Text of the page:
Thursday, November 13, 2008

POD Publishing, online sales ... and 2009!

Readers have been asking if the economic downturn (nice euphemism for it) has affected online sales of the Keegan novels ... and, if so, what does 2009 look like, and do I plan to stick around?!

Those are complex questions, and the answers are -- in brief! -- yes; murky; and yes.

About five months ago, I'd had real, serious ambitions regarding giving up the day job, but luckily -- I didn't. Writing is still a hobby. It's a hulluva nice one. I get to play with gorgeous characters, let my imagination off the leash to run, jump in and live the adventures in a way that doesn't happen if you're "only" daydreaming. But, saleswise?!

Have you seen this, on the New York Times?
http://bits.blogs.nytimes.com/2008/11/11/consumers-arent-shopping-online-either/?em

It's a quick read, and the title tells all: Consumers Aren't Shopping Online Either.

In fact, consumers aren't shopping. Period. Stores are closing everywhere. Online stores have more survivability because of their lower overhead -- but it's a mistake to assume there's no overhead whatever in an online store. They actually do cost quite a bit to own and operate.

This commentator on the above article nailed the inescapable bottom line: eCommerce is just another sales channel. Typical of financial analysts who do not use common sense to realize in the end, people just don’t have the financial means to buy anything anywhere, online or offline. — YMM. (Same link as above.)

Since the markets went "bung" the cold, hard fact is this: people either don't have the money for luxury goods (like fiction books), or they're more inclined to pay off their existing debt than buy a new book. If they haven't lost their job, they're uptight about job security, and they're saving against that impending rainy day.

What's it done to sales of Mel Keegan books? The same as it's done to sales of anything and everything, everywhere. Numbers are down far enough that I've relegated writing full time to ... oh, something like this time next year, with a bit of luck.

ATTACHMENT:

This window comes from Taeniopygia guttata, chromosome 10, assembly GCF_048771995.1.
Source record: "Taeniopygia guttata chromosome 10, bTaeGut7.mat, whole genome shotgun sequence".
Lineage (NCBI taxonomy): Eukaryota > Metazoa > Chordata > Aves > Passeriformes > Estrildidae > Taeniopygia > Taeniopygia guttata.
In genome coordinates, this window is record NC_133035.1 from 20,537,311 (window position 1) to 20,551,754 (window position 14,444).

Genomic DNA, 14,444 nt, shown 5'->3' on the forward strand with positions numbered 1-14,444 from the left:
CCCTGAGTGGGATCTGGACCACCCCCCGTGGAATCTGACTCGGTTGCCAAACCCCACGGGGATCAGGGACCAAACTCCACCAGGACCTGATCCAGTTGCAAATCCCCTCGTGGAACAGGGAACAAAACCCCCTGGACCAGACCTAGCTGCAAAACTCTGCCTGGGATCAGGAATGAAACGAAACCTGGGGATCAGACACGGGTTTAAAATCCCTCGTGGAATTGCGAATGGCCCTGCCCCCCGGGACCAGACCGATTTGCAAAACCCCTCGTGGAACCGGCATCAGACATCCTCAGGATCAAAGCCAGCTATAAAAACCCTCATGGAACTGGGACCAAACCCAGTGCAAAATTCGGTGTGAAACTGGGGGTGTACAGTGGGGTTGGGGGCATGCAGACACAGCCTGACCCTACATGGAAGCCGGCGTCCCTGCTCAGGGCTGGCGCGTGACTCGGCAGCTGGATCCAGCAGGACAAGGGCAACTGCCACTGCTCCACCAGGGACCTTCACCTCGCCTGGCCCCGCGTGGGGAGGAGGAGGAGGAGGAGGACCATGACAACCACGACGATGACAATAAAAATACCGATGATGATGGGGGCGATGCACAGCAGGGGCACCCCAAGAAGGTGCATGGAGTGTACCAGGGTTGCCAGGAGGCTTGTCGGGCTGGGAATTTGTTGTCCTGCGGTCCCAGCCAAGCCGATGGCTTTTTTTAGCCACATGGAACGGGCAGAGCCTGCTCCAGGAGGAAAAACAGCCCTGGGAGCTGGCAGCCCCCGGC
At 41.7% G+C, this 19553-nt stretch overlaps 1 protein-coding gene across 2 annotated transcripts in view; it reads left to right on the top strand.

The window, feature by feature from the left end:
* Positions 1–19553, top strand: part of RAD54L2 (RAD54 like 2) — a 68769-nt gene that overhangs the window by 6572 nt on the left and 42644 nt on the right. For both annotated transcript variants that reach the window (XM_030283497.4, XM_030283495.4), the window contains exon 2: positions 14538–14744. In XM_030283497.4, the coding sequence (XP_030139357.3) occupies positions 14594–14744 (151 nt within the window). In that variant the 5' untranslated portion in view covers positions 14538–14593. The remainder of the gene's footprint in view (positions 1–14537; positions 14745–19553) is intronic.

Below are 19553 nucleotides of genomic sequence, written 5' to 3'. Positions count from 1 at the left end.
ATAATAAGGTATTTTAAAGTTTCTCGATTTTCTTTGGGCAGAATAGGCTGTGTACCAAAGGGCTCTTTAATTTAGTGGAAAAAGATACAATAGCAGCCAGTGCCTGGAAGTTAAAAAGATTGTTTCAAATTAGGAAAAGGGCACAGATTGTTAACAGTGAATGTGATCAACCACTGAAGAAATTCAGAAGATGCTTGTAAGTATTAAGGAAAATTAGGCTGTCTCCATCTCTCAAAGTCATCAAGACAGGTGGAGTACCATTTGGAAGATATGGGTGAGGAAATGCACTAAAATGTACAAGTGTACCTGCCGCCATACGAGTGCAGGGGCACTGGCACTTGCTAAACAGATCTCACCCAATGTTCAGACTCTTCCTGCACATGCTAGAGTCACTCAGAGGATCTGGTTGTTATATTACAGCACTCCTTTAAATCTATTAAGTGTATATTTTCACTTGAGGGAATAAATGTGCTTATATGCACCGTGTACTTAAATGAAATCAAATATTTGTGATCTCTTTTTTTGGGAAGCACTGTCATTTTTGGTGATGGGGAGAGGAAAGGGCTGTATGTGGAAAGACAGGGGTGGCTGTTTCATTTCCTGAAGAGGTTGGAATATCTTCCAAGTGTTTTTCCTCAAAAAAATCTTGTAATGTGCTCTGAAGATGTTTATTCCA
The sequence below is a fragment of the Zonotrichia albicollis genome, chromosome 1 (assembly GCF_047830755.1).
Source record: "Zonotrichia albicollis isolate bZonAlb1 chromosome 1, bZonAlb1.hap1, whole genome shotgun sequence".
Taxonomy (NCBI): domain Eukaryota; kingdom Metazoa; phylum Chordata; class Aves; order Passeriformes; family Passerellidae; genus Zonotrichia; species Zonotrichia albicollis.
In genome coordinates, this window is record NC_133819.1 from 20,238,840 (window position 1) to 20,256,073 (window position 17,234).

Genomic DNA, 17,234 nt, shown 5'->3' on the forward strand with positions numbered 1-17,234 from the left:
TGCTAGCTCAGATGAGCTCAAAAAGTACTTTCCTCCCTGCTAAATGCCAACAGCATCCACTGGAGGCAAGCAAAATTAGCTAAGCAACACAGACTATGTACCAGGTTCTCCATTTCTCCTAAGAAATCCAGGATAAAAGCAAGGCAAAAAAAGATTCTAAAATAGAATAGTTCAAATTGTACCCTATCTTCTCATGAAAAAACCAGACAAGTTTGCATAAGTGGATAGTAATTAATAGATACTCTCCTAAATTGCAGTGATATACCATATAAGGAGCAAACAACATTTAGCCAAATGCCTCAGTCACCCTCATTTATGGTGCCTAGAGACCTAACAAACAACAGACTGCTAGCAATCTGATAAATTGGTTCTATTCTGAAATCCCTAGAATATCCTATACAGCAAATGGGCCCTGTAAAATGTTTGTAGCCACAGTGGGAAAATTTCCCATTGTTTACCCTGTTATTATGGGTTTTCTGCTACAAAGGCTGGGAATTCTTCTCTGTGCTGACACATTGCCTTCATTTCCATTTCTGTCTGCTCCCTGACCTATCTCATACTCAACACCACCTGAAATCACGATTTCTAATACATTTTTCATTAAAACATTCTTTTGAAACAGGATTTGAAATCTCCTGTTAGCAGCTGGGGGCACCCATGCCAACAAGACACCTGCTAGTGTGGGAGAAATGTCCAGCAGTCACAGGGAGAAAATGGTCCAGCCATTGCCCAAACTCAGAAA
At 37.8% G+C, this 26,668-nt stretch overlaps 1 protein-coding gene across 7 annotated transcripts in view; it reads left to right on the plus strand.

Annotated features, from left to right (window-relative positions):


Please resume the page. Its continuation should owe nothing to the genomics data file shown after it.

The market will bounce. It's just a question of when. With the US tipped to lose its AAA credit rating, though, it could be a year or three of lean times for American shoppers -- and when your marketplace is 90% located in the States (as mine is), well, your sales are going to be bruised. It's unavoidable.

Here's the story about the US and its credit rating, on CNBC:
http://www.cnbc.com//id/27641538

The good news for Keegan readers is that I enjoy writing. I'd write these books supposing I didn't get paid. And I know that people aren't not buying books because they don't want them dearly -- they do want them. But Real Life is all about the car payment, the mortgage, the power bills.


(If I could put up a notice saying FREE MEL KEEGAN BOOKS, GET YOUR FREE GAY NOVELS HERE! -- well, I'd do it. You'd be in seventh heaven if I said I was going to give them away, right?! Okay ... how about if I meet you halfway, guys: how about "buy one, get one free?" As in -- you buy one to help support the webstore and put fuel in the tank (!), and I'll shout you an ebook. How's that sound? Let me know ... I might just be able to work something out here.)